In my reviews, I constantly happen to find that when guessing the correct reading of 物, apart from kun’yomi or on’yomi, ぶつ is often the reading when it concerns living things, whereas もの is used with inanimate objects. Is this just coincidence or is there some logic/etymology behind this?
I looked around in the dictionary a bit and I can’t say I see that connection.
are all inanimate things with the ぶつ reading. keep in mind that ぶつ is the onyomi while もの is the kunyomi and at some point you will get a feel for where it doesn’t make sense to have a kunyomi reading in a given word compound. Unfortunately 物 has tons of exceptions so it’s one of the harder kanji to read I think but with experience it will get much easier. I think the early wanikani levels also introduce a lot of exception readings too so you may feel like there is less of a logic to it then there actually is at this stage. Keep doing your best!
And then sometimes they just smash もの and ぶつ together and get もつ, like some sort of undead Frankenstein’s monster hiding in your 荷物
Just to be clear, both ぶつ and もつ are onyomi, but ぶつ is the Kanon onyomi and もつ is the Goon onyomi.
I know this is go-on, but I quite like the idea that Peter Sellers, Spike Milligan and Harry Secombe have invented their own system for how to read kanji.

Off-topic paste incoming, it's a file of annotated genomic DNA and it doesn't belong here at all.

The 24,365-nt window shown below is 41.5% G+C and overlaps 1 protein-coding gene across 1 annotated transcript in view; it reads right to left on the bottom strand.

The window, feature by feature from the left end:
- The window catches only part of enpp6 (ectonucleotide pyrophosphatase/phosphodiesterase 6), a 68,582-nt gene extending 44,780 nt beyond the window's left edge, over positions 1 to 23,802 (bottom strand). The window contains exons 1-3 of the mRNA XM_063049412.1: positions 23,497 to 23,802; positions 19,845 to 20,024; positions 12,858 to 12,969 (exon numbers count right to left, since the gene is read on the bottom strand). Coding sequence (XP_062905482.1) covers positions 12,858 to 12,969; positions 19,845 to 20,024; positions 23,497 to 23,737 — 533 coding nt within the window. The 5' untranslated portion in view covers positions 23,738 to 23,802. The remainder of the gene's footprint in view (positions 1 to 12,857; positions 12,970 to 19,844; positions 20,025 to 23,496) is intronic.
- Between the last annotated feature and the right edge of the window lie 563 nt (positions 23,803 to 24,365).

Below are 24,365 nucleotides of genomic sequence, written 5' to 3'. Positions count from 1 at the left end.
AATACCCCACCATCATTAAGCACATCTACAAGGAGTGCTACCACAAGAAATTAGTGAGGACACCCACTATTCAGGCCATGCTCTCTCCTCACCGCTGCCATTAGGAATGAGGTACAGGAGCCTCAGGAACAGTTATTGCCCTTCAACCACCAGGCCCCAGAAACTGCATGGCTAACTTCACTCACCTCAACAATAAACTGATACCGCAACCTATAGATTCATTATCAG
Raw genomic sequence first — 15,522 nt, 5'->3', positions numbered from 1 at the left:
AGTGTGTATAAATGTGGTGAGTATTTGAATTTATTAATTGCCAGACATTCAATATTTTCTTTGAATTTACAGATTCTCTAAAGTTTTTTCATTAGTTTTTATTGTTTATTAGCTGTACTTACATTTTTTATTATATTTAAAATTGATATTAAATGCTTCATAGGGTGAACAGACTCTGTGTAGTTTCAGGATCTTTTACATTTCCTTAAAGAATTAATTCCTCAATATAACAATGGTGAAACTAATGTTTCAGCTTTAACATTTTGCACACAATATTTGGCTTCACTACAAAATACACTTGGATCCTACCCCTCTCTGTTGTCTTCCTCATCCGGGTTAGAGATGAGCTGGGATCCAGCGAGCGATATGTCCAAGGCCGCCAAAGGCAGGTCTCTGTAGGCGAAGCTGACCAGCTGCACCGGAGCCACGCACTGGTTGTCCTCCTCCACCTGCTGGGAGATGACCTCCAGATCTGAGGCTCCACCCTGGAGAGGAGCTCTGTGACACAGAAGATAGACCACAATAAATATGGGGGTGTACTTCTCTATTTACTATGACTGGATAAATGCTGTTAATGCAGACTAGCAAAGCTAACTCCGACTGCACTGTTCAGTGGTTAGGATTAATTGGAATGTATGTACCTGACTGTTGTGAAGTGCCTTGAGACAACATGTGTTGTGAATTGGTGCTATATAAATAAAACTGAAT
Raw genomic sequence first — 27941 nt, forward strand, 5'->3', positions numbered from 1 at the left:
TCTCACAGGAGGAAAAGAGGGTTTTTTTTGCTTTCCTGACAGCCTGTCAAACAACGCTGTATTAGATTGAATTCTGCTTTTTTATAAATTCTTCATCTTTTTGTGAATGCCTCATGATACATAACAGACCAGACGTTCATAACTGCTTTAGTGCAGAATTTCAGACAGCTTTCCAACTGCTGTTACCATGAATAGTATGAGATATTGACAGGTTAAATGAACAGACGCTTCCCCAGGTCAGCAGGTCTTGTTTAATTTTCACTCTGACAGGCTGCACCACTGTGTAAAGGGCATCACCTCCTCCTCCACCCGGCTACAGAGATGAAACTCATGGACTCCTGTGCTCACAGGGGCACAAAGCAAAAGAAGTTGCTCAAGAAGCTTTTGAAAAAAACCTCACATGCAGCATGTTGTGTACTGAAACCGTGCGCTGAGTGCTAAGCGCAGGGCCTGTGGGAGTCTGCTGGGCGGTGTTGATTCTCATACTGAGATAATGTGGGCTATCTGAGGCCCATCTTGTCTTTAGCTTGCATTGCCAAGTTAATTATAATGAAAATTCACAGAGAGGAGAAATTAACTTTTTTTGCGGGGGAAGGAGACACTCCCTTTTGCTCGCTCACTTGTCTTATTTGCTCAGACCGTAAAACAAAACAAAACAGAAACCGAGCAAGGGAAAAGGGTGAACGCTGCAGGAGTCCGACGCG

the pattern you should look out for is that kun-readings and on-readings tend to stick together… of course the exceptions… but as a rule of thumb
kun then on, roughly the same meaning
食べ物 tabemono 食物 shokumotsu food
生き物 ikimono 生物 seibutsu living thing
腹切 harakiri 切腹 seppuku cut up your belly
山登り yamanobori 登山 tozan mountain climbing
人殺し hitogoroshi 殺人 satsujin murder
… and the list goes on.
The only exception I can think of off the top of my head (for 物) is a word so common that I doubt anyone would have trouble remembering it.
もの is one of my favourite Japanese words
魔物 is another one. It’s semi common, I would say, if you watch enough anime. But I won’t be able to come up with a third one, I think.
can you tell us about the difference between these two types of onyomi? I’ve never heard the terms embarassingly enough.
Basically refers to when the reading was introduced into Japanese. Go-on = 5th-6h centuries, Kan-on = 7th-9th centuries, To-on = 10th century onwards, while kan’yo-on is readings that were changed after they arrived in Japan.
Kan-on is most common. Go-on readings tend to feature in Buddhist terminology (for example 極楽 = ごくらく instead of, say, きょくがく).
I see had to be more clear, but what I was trying to say was, when a word with 物 refers to a living thing, it (in all the cases I have checked) has ぶつ as reading. Inanimate objects can have both the ぶつ as the もの reading, so it is only a tell for when you’re confronted with a word that has something living as meaning.
So the counterexample which would undermine this rule of thumb would be a 物-word that refers to a living thing, yet has もの as reading.
若者 (わかもの）Young person. Double kun’yomi
But in this case もの is reading for 者, not for 物.
Aside from 生き物 mentioned by tessberg? 化け物 feels animate to me.
獲物 (えもの) - can be used on things that are still alive (i.e. 逃した獲物 prey that got away)
大物 (おおもの) - since it’s a general word, humans and animals could be called this
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